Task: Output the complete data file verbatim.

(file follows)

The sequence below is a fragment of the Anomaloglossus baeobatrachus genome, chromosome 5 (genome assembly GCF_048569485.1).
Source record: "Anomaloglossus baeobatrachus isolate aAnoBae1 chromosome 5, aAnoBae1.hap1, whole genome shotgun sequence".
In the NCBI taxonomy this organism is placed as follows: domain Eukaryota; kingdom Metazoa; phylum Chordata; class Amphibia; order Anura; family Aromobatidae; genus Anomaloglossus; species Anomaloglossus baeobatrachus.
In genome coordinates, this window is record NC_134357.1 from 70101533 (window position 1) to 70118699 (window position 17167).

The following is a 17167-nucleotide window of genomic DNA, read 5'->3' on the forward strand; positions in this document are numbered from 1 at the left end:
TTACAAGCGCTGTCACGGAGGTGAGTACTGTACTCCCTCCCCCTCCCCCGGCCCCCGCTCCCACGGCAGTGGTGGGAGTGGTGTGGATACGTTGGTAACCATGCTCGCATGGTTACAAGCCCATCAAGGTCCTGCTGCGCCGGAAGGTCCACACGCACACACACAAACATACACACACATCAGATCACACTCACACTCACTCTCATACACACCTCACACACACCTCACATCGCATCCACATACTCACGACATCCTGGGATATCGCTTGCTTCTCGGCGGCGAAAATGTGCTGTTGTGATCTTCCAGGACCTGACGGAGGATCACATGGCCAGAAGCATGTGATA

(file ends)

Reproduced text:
The sequence below is a fragment of the Anomaloglossus baeobatrachus genome, chromosome 5 (genome assembly GCF_048569485.1).
Source record: "Anomaloglossus baeobatrachus isolate aAnoBae1 chromosome 5, aAnoBae1.hap1, whole genome shotgun sequence".
In the NCBI taxonomy this organism is placed as follows: domain Eukaryota; kingdom Metazoa; phylum Chordata; class Amphibia; order Anura; family Aromobatidae; genus Anomaloglossus; species Anomaloglossus baeobatrachus.
In genome coordinates, this window is record NC_134357.1 from 70101533 (window position 1) to 70118699 (window position 17167).

The following is a 17167-nucleotide window of genomic DNA, read 5'->3' on the forward strand; positions in this document are numbered from 1 at the left end:
TTACAAGCGCTGTCACGGAGGTGAGTACTGTACTCCCTCCCCCTCCCCCGGCCCCCGCTCCCACGGCAGTGGTGGGAGTGGTGTGGATACGTTGGTAACCATGCTCGCATGGTTACAAGCCCATCAAGGTCCTGCTGCGCCGGAAGGTCCACACGCACACACACAAACATACACACACATCAGATCACACTCACACTCACTCTCATACACACCTCACACACACCTCACATCGCATCCACATACTCACGACATCCTGGGATATCGCTTGCTTCTCGGCGGCGAAAATGTGCTGTTGTGATCTTCCAGGACCTGACGGAGGATCACATGGCCAGAAGCATGTGATA